Chris Hondros/Getty Images
Gen. David Petraeus (left), commander of U.S. military forces in Iraq, walks with an Iraqi colonel during an inspection in the Baghdad area of Kadimiyah, June 27, 2007.
Gen. David Petraeus (left), commander of U.S. military forces in Iraq, walks with an Iraqi colonel during an inspection in the Baghdad area of Kadimiyah, June 27, 2007. Chris Hondros/Getty Images
Chris Hondros/Getty Images
Petraeus (left) greets Iraqi men at a tea shop.
Petraeus (left) greets Iraqi men at a tea shop. Chris Hondros/Getty Images
A car bomb in southwest Baghdad Thursday killed at least 25 people, while scattered mortar shells killed and wounded others around the city.
Despite the violence, U.S. officials say there are signs of progress in the military offensive launched more than a week ago to clear out insurgents in and around Iraq's capital.
But on a recent inspection of one of the city's neighborhoods, Gen. David Petraeus, the top U.S. commander in Iraq, says success in the country may take more time than Washington is willing to give.
Accompanied by at least two dozen Iraqi and U.S. soldiers, Petraeus walks around Kadimiyah in north Baghdad, where the streets have been blocked off and lined with armed vehicles.
Shiite cleric Moqtada al Sadr and his Mehdi Army are largely in control of the area, which has seen relatively little sectarian violence. The general stops at a cafe pre-selected by Iraqi army officials and chats with the owner.
These are the kind of interactions — which Petraeus advocates in the Army counterinsurgency manual that he wrote — that the general wants to use to gauge success in Iraq. He wants to know how many businesses are open, how many children are in school, whether it feels safe to walk down the street.
But instead, Petraeus has inherited a war that he says requires other measuring sticks: the number of insurgents killed, sectarian murder rates, car bombs.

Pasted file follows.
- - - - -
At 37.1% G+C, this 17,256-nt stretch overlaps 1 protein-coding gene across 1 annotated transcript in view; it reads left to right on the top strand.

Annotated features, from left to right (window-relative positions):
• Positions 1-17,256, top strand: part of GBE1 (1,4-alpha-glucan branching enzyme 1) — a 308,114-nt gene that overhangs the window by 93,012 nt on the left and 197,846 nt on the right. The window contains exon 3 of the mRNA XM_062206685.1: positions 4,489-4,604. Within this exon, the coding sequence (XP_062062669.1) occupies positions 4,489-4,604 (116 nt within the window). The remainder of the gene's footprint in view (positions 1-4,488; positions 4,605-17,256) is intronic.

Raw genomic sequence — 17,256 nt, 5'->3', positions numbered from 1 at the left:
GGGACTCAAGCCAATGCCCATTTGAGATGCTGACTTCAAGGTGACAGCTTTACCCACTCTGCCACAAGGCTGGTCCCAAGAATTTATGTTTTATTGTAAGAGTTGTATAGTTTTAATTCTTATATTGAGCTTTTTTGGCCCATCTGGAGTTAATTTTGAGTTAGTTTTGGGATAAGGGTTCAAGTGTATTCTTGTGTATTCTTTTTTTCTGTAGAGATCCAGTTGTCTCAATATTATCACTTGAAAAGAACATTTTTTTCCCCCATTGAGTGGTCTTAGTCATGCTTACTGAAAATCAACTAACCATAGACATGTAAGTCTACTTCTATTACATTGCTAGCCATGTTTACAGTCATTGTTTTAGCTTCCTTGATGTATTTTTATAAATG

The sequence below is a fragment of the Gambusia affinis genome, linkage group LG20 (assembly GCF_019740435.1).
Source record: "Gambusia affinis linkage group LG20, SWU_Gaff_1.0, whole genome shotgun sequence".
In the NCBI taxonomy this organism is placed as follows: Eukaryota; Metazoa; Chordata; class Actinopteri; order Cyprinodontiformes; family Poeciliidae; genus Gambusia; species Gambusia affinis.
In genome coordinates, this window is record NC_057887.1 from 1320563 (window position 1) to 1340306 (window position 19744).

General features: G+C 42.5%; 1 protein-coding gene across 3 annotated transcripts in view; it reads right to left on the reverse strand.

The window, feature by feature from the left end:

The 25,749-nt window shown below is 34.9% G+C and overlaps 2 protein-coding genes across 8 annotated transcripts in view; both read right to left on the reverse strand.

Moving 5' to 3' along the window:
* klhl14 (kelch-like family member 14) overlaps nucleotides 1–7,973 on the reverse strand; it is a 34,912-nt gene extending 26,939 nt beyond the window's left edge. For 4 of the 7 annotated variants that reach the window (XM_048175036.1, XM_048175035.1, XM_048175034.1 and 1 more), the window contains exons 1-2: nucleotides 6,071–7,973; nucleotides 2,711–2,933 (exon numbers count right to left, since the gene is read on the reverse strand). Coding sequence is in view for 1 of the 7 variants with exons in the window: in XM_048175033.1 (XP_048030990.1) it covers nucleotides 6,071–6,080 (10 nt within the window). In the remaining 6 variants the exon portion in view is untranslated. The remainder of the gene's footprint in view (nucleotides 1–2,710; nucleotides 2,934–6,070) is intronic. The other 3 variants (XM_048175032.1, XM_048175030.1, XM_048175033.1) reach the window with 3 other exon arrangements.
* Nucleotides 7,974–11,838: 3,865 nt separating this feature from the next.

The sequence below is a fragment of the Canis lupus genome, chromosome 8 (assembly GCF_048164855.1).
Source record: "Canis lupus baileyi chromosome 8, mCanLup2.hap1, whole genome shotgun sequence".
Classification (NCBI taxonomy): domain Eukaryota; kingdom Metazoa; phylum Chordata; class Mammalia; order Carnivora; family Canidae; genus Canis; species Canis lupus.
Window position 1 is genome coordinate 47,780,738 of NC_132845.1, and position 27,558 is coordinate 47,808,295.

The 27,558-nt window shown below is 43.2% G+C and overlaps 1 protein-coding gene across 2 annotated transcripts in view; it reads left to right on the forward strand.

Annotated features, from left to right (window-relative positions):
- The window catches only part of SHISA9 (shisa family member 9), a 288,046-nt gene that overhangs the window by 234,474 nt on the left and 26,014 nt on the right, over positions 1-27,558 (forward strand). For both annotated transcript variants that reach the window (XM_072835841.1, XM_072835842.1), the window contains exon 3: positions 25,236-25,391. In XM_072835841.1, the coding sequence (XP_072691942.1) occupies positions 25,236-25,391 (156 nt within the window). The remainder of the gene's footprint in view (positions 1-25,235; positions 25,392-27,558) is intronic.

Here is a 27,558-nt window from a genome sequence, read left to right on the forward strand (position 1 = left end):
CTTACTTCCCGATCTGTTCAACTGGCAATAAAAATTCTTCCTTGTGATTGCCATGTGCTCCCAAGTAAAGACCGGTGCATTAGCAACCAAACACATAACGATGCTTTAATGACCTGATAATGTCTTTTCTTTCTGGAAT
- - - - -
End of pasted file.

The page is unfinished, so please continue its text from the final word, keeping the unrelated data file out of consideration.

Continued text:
Petraeus is a week and a half into the most significant U.S. offensive in Iraq to occur under his watch. And while dozens of al-Qaida members have been killed and some key insurgent strongholds have been cleared, Petraeus says that's just the first step.
"We're still at the harder-before-it-gets-easier point in that regard as we go into these sanctuaries that al-Qaida has had ... and wrest them away from al-Qaida and their affiliates and then try to create the structures that can hold them," Petraeus says.
Holding these areas means getting Iraqi security forces trained so they can keep the insurgents out.
Building up the Iraqi army and police has been a difficult work-in-progress. There are widespread issues of corruption and questions about loyalty. In Kadimiyah, some members of the Iraqi security forces have links to the Shiite militias.
Elsewhere, U.S. forces have trained auxiliary police forces often comprised of former Sunni militia members who have recently decided to join the U.S. fight against al-Qaida.
"You have to applaud somebody who decides to turn his weapon on al-Qaida instead of on you," Petraeus says.
While these alliances may change over time, Petraeus says they are a crucial tool in the war — for now. The current surge in U.S. forces began in February, and the last of the 30,000 troops only arrived a few weeks ago. Petraeus has been given until September to show that the surge has been able to change the momentum in Iraq.
The 55-year-old, four-star general says this is the toughest job he has ever had. "The rucksack of responsibility is very, very heavy," he says.
A few hours after Petraeus' visit on Wednesday, a car bomb exploded in a busy square a couple of miles from where he was having tea. The explosion killed at least 10 people and wounded more than a dozen.
Petraeus says that the surge is helping root out the militant insurgents who wage these attacks. But he also says winning a counterinsurgency requires more than killing the enemy, and in the end, Petraeus says, any real long-term solution in Iraq must be a political one.